If you’re still undecided where to spend the holidays in this extraordinary year, if social ‘bubbles’ are going to oblige you to exclude extended family and friends from your own table or prevent you from visiting theirs this November, then why not call it quits and think of a Thanksgiving vacation instead?
True, New York’s Gov. Andrew Cuomo is urging us to hold off unnecessary or nonessential travel as we go to press, but Connecticut and New Jersey still form a “safe” partnership with New York. In short, we can travel among these states. Massachusetts is permissible too without quarantining upon return, but may require more caution. So, let’s keep it nice and local. At the ‘refreshed’ Mayflower Inn & Spa in Washington, Connecticut, instead of tiptoeing around Covid, as if it were the nasty thing it undoubtedly is, they have embraced it. Well, metaphorically speaking, that is. Encouraging those who are now working from home to work from Mayflower instead, their smart “Work, Learn and Play in Connecticut” program provides a dedicated business concierge to help you with your office admin and tech needs, as well as tutoring for your older kids. (And for any kids reading this, believe me, if ya gotta do schoolwork, there’s no better place to do it than at the Mayflower.) A childcare service, meanwhile, will take care of your younger ones, when you go off and do whatever it is you want to do when your working day is through (or before it has even begun.) At Mayflower, that might be anything from hiking the trails, to therapies in the hotel’s world-class, 20,000-square-foot spa — one of the very best in the Northeast — to cocktail classes with the bar team or parlor games in the renovated parlor.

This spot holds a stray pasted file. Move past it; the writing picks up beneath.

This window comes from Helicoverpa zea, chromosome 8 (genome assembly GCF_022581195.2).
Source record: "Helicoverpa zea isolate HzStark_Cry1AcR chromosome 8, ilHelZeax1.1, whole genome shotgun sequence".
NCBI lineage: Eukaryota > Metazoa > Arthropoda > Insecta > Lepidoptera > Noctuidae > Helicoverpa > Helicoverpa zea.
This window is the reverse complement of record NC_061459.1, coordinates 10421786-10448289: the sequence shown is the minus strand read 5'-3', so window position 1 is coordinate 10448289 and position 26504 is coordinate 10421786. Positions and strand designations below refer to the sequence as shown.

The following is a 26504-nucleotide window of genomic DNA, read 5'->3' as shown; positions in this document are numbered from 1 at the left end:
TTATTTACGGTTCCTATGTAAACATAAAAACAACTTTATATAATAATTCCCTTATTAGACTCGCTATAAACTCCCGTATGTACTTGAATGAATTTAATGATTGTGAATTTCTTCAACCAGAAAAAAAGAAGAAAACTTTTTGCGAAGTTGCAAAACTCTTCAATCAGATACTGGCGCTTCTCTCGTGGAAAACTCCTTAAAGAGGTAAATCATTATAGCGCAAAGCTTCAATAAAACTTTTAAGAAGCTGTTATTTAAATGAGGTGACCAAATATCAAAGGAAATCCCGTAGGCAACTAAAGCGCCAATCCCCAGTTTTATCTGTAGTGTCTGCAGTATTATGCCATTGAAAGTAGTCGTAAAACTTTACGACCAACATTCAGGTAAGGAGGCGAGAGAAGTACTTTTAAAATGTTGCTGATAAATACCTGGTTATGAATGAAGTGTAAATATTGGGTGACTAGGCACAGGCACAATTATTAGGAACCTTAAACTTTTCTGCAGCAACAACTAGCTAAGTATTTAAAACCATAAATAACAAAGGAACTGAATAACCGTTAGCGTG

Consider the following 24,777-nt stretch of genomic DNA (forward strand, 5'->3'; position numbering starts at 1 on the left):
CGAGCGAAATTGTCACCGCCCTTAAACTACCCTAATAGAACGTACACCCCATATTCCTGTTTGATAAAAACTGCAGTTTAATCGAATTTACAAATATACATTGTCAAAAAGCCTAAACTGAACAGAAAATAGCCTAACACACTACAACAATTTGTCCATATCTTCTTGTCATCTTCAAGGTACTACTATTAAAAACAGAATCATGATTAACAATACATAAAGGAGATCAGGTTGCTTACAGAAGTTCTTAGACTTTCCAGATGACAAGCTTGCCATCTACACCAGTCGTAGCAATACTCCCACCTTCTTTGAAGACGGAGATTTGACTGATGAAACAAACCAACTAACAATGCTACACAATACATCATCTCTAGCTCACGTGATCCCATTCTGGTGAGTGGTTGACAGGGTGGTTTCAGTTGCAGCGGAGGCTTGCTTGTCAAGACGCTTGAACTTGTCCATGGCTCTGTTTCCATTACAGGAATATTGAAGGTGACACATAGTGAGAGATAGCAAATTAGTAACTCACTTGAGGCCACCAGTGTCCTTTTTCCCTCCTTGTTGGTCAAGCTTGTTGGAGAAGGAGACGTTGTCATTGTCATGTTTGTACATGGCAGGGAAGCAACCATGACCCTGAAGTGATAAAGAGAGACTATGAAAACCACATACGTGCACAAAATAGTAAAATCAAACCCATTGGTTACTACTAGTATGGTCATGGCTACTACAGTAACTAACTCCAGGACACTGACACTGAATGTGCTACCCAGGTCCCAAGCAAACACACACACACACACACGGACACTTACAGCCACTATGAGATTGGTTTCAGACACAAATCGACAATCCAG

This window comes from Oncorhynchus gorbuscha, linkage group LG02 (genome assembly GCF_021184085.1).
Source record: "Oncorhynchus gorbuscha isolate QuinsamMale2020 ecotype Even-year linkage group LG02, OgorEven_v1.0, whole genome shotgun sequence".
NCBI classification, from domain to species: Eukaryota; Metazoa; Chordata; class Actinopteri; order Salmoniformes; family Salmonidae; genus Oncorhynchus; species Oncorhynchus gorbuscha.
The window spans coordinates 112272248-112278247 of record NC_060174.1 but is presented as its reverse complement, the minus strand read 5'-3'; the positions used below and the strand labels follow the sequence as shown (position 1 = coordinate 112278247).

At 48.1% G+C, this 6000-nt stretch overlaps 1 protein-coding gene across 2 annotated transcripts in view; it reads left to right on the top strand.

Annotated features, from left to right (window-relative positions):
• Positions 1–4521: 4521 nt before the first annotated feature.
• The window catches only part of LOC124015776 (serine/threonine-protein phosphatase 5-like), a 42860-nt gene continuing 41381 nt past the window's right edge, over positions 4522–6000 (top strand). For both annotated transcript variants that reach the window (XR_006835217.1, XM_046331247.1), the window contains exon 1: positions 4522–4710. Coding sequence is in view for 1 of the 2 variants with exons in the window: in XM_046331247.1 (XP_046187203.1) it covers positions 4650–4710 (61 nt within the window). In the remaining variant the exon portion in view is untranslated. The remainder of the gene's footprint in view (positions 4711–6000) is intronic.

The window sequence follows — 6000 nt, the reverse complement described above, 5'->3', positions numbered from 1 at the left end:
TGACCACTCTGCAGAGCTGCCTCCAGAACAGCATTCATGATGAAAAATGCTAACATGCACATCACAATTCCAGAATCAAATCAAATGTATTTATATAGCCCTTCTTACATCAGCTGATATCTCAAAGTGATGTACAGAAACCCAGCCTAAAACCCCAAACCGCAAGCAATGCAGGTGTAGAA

Add a celebrity chef, April Bloomfield, of New York restaurant The Breslin fame (see this month’s Wonderful Dining,) who is now the Mayflower’s Chef-in-Residence, and the Mayflower’s Thanksgiving Feast should be an especially swell affair. Expect a traditional three-course menu with “all the trimmings,” as well as appealing options for non-turkey eaters.
Chefs with big city Michelin stars to their name now decamping to the country seems to be a thing right now. Up at Blantyre in the beautiful Berkshires of Western Massachusetts, a hotel that I wrote about at length in Wanders last year, wagmag.com/ah-back-to-blantyre/ internationally acclaimed chef Daniel Boulud’s three-month pop-up, which was due to end in October, has been extended through the end of February 2021. The holidays, which have always been wonderfully atmospheric at this storied, Gilded Age property, will now have an added dimension — food that absolutely sings. It will be complemented with wines from Blantyre’s renowned cellar — more than 8,000 bottles at the last count.
Oh, and one more thing to add. Blantyre has recently scrapped its “no children under 16” rule, and now welcomes children from the age of 8. That’s a very good thing in my view, showing younger guests that there is fun to be had in beautiful surroundings. (And not to put too fine a point on it, but I’ve lost count of the number of times I have seen young children in expensive hotels behaving infinitely better than their parents.)